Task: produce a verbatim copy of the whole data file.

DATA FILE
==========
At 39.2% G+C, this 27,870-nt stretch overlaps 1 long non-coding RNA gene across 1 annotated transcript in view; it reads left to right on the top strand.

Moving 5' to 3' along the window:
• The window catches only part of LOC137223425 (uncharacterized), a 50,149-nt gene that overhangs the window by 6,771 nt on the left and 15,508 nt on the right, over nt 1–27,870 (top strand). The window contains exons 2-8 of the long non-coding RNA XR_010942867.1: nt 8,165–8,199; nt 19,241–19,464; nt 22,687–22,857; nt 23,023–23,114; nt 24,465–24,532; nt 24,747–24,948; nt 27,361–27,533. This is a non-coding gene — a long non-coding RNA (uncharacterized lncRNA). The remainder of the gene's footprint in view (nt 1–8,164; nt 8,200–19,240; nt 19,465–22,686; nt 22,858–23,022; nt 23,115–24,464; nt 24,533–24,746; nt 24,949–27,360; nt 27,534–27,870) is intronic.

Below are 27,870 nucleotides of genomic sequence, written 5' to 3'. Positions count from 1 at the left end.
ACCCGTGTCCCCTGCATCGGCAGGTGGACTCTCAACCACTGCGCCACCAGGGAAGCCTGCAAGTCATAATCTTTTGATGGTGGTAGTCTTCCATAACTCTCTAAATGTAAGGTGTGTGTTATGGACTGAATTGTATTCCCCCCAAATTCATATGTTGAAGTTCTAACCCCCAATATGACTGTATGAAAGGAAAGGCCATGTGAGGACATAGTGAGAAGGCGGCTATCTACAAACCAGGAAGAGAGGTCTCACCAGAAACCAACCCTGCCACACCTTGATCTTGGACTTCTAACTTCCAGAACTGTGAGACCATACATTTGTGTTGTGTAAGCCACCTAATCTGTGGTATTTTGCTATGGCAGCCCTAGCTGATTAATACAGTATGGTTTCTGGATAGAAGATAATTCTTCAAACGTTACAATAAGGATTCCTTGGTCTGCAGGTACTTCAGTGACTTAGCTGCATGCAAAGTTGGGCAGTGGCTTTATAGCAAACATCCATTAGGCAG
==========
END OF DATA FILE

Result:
At 39.2% G+C, this 27,870-nt stretch overlaps 1 long non-coding RNA gene across 1 annotated transcript in view; it reads left to right on the top strand.

Moving 5' to 3' along the window:
• The window catches only part of LOC137223425 (uncharacterized), a 50,149-nt gene that overhangs the window by 6,771 nt on the left and 15,508 nt on the right, over nt 1–27,870 (top strand). The window contains exons 2-8 of the long non-coding RNA XR_010942867.1: nt 8,165–8,199; nt 19,241–19,464; nt 22,687–22,857; nt 23,023–23,114; nt 24,465–24,532; nt 24,747–24,948; nt 27,361–27,533. This is a non-coding gene — a long non-coding RNA (uncharacterized lncRNA). The remainder of the gene's footprint in view (nt 1–8,164; nt 8,200–19,240; nt 19,465–22,686; nt 22,858–23,022; nt 23,115–24,464; nt 24,533–24,746; nt 24,949–27,360; nt 27,534–27,870) is intronic.

Below are 27,870 nucleotides of genomic sequence, written 5' to 3'. Positions count from 1 at the left end.
ACCCGTGTCCCCTGCATCGGCAGGTGGACTCTCAACCACTGCGCCACCAGGGAAGCCTGCAAGTCATAATCTTTTGATGGTGGTAGTCTTCCATAACTCTCTAAATGTAAGGTGTGTGTTATGGACTGAATTGTATTCCCCCCAAATTCATATGTTGAAGTTCTAACCCCCAATATGACTGTATGAAAGGAAAGGCCATGTGAGGACATAGTGAGAAGGCGGCTATCTACAAACCAGGAAGAGAGGTCTCACCAGAAACCAACCCTGCCACACCTTGATCTTGGACTTCTAACTTCCAGAACTGTGAGACCATACATTTGTGTTGTGTAAGCCACCTAATCTGTGGTATTTTGCTATGGCAGCCCTAGCTGATTAATACAGTATGGTTTCTGGATAGAAGATAATTCTTCAAACGTTACAATAAGGATTCCTTGGTCTGCAGGTACTTCAGTGACTTAGCTGCATGCAAAGTTGGGCAGTGGCTTTATAGCAAACATCCATTAGGCAG